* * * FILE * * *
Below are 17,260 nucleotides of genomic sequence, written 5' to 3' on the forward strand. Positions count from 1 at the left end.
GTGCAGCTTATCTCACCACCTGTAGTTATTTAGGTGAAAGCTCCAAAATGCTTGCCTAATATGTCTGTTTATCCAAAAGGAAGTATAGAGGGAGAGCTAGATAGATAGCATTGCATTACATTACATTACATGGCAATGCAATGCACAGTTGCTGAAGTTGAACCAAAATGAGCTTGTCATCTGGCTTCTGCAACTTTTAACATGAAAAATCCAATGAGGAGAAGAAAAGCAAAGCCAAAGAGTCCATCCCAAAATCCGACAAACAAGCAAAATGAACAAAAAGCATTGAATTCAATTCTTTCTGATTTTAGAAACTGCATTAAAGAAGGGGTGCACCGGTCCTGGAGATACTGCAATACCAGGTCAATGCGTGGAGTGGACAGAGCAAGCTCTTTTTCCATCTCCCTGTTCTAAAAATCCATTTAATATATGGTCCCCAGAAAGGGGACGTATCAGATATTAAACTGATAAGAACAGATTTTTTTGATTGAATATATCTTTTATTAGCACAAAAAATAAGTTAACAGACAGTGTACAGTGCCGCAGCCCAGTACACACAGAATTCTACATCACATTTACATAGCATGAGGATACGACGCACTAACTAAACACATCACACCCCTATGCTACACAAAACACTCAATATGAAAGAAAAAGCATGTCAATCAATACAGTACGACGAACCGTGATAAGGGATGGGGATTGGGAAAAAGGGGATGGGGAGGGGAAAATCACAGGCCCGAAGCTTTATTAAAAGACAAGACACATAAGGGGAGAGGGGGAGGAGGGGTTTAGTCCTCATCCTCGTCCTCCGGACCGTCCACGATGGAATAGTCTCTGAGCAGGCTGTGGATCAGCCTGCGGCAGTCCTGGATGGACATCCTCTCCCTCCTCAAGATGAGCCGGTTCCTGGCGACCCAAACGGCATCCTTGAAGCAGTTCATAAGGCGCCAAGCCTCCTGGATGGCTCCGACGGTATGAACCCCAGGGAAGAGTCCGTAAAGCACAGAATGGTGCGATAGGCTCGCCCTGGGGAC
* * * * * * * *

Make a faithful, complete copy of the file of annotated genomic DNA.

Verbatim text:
Below are 17,260 nucleotides of genomic sequence, written 5' to 3' on the forward strand. Positions count from 1 at the left end.
GTGCAGCTTATCTCACCACCTGTAGTTATTTAGGTGAAAGCTCCAAAATGCTTGCCTAATATGTCTGTTTATCCAAAAGGAAGTATAGAGGGAGAGCTAGATAGATAGCATTGCATTACATTACATTACATGGCAATGCAATGCACAGTTGCTGAAGTTGAACCAAAATGAGCTTGTCATCTGGCTTCTGCAACTTTTAACATGAAAAATCCAATGAGGAGAAGAAAAGCAAAGCCAAAGAGTCCATCCCAAAATCCGACAAACAAGCAAAATGAACAAAAAGCATTGAATTCAATTCTTTCTGATTTTAGAAACTGCATTAAAGAAGGGGTGCACCGGTCCTGGAGATACTGCAATACCAGGTCAATGCGTGGAGTGGACAGAGCAAGCTCTTTTTCCATCTCCCTGTTCTAAAAATCCATTTAATATATGGTCCCCAGAAAGGGGACGTATCAGATATTAAACTGATAAGAACAGATTTTTTTGATTGAATATATCTTTTATTAGCACAAAAAATAAGTTAACAGACAGTGTACAGTGCCGCAGCCCAGTACACACAGAATTCTACATCACATTTACATAGCATGAGGATACGACGCACTAACTAAACACATCACACCCCTATGCTACACAAAACACTCAATATGAAAGAAAAAGCATGTCAATCAATACAGTACGACGAACCGTGATAAGGGATGGGGATTGGGAAAAAGGGGATGGGGAGGGGAAAATCACAGGCCCGAAGCTTTATTAAAAGACAAGACACATAAGGGGAGAGGGGGAGGAGGGGTTTAGTCCTCATCCTCGTCCTCCGGACCGTCCACGATGGAATAGTCTCTGAGCAGGCTGTGGATCAGCCTGCGGCAGTCCTGGATGGACATCCTCTCCCTCCTCAAGATGAGCCGGTTCCTGGCGACCCAAACGGCATCCTTGAAGCAGTTCATAAGGCGCCAAGCCTCCTGGATGGCTCCGACGGTATGAACCCCAGGGAAGAGTCCGTAAAGCACAGAATGGTGCGATAGGCTCGCCCTGGGGAC